As the two men were walking to Winn’s home, they passed at least 60 wagons loaded with provisions and protected by infantrymen. Mules loaded down with all kinds of poultry were in the rear. The raiders told the men that Liberty County had been the richest county they had struck on their march from the mountains. The two old, crippled men watched all this with stricken eyes as their precious county was ravaged.
Margaret Miller’s husband, David, was an invalid. They had three sons serving in the war while another son, Joseph, remained home in Walthourville and served as the depot agent and postmaster.
Their son, Elbert, already had died in a federal prison when Margaret wrote her diary entries. The other two sons came home after the war.
Margaret wrote: “The federal troops took my invalid husband’s gold and silver money and his gold watch. They ransacked the whole house and took everything they wanted. They killed all my poultry and hogs and took all our food. They took all our potatoes, but we went out and finally filled a small basket with seed potatoes. They carried off old Rone today, and I could not help but cry. They broke open our storehouse, smokehouse and corn house and took it all. Eight men in our village, including our beloved pastor, the Rev. Robert Quarterman Mallard, were captured in a surprise raid today. They also burned the depot and warehouses. They came in the house and even ate the food I had cooked right from the pots!
“A Yank was shot by one of his own men and carried to Mrs. Bacon’s house. I sent him a tumbler of milk. It is a Sabbath day and also Christmas. Oh, how as a people we have fallen. Our church and congregation are scattered. Our minister is in the hand of the enemy. Our church was robbed of its carpets and cushion by the country women. It is truly distressing to hear what is going on in the village. We are thankful that we can still find a little food. The Lord will provide.”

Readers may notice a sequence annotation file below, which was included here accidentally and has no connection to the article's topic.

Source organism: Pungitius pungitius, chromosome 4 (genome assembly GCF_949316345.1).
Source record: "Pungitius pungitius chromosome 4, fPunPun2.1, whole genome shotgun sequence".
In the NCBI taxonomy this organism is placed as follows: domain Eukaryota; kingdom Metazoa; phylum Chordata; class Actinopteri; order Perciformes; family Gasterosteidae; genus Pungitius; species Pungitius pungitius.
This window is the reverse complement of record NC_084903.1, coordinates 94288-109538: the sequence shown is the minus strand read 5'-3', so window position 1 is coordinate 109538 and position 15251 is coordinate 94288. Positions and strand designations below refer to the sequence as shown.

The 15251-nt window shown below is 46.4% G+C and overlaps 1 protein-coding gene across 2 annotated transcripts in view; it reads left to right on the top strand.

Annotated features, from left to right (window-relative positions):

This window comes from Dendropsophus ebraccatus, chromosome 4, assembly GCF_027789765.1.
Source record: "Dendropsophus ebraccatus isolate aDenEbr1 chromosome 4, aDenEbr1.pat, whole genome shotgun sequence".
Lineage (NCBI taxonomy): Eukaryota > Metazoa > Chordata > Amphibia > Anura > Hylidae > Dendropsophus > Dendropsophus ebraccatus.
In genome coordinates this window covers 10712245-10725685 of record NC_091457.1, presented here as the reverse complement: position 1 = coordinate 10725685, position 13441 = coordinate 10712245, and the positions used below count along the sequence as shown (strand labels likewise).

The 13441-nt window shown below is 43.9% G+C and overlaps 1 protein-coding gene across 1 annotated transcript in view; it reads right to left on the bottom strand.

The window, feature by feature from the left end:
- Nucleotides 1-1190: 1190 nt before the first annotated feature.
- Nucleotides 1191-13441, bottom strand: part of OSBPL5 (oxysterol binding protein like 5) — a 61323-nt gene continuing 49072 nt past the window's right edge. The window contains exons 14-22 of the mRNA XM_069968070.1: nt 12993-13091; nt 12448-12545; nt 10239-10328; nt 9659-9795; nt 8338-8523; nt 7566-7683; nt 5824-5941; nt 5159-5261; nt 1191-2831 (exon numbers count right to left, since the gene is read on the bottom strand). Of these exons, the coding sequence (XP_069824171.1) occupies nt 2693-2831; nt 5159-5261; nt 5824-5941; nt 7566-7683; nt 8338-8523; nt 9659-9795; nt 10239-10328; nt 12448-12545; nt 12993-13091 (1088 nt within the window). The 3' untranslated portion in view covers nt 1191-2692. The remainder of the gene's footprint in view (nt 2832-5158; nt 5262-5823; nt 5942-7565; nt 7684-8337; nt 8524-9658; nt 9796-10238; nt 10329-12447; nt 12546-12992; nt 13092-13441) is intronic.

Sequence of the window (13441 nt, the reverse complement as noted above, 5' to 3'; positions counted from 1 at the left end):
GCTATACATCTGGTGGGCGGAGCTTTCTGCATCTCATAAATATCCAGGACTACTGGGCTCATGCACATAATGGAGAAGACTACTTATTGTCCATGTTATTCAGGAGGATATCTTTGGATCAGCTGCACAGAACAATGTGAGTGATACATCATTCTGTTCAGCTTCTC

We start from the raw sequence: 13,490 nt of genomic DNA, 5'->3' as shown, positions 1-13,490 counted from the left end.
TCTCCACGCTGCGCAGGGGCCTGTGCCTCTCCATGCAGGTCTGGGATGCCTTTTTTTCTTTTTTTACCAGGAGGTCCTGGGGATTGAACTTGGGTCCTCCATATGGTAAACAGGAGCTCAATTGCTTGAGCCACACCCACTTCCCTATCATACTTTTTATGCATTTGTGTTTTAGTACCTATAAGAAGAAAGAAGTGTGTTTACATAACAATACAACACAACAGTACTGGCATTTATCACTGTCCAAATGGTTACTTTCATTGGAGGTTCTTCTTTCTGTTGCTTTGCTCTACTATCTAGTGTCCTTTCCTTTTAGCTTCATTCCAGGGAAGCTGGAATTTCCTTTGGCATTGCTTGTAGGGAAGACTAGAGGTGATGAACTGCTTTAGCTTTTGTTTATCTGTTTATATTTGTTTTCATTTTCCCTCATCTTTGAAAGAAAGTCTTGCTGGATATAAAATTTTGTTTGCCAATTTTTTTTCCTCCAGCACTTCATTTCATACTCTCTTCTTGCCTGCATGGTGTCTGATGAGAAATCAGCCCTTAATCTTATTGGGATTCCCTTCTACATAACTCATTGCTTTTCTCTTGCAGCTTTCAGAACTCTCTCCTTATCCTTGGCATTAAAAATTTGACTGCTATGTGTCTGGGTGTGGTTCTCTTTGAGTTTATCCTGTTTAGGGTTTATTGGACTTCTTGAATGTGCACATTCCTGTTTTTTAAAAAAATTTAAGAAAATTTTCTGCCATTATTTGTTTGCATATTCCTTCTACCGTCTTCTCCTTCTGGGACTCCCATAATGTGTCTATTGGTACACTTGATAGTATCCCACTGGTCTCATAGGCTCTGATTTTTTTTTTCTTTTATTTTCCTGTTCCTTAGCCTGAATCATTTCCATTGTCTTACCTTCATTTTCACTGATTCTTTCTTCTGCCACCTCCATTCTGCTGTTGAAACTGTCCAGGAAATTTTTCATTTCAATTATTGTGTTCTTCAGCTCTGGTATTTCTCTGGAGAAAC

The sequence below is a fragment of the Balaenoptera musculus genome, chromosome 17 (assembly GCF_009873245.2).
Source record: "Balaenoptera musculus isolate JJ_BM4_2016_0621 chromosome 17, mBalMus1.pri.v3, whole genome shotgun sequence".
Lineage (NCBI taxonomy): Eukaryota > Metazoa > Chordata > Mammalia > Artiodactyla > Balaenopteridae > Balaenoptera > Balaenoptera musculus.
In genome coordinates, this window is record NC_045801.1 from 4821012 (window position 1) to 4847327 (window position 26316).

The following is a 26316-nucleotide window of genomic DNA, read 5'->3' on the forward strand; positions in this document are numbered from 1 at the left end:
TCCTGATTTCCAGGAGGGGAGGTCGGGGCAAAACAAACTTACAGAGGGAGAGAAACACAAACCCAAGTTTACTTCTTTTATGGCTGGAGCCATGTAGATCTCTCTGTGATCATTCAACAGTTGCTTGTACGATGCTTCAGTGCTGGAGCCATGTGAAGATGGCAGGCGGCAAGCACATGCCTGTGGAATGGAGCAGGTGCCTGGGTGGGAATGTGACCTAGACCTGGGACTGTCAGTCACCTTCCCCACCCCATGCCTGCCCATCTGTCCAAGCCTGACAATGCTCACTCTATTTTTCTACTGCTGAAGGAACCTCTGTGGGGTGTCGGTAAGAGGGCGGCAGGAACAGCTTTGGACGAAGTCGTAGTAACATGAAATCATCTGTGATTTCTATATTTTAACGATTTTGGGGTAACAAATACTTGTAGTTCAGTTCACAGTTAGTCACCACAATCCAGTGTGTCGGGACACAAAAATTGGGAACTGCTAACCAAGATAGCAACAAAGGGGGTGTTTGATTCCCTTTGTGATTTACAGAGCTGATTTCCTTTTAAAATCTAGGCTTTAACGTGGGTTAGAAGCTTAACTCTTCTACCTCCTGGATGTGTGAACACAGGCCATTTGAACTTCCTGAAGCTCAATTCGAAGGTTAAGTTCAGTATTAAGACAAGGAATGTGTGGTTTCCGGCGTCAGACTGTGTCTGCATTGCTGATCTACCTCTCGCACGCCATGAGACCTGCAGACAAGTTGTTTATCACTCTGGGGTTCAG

Mary S. Mallard, wife of the captured pastor and daughter of Charles and Mary Jones, wrote in her diary about the federal troops ransacking her mother’s home on the Montevideo Plantation in the Riceboro area: “One afternoon, about 40 or 50 men broke into Mama’s home and ripped open the safe with their swords and broke open the crockery cupboards. They found the roasted ducks and chickens Mama had cooked for us, and they grabbed them and started tearing the meat off like ravaging animals. They tore open one of Mama’s little treasure boxes, and finding nothing but locks of hair that her mother had cut from the heads of her angel children over 50 years before, they threw the hair on the floor and trampled it to pieces. They took all the knives, forks, spoons, tin cups, coffee pots and everything else they wanted. We were completely paralyzed by the fury of these ruffians.
“Mama had 12 bushels of meal hidden in the attic, which they found. Mama told them they she needed it to feed her family, so they poured a quart on the floor. They also left a little rice, which they did not want. They said they intended to starve us to death! They had all the oxen and carts pulled up and loaded all the chickens and turkeys they could find. They carried all the syrup from the smokehouse. They took our only small pig. They rolled out Mama’s fine carriage and filled it with a load of chickens. One soldier rode up on Audley King’s pet horse, which he had stolen.
“Mama called them ‘fiery flying serpents’ and they were all part of Kilpatrick’s Calvary. We all prayed a lot and trusted in God for our deliverance.”
The devastation that these Liberty Countians wrote about lasted for several years after the Civil War ended. If you like local history, read “The Children of Pride.”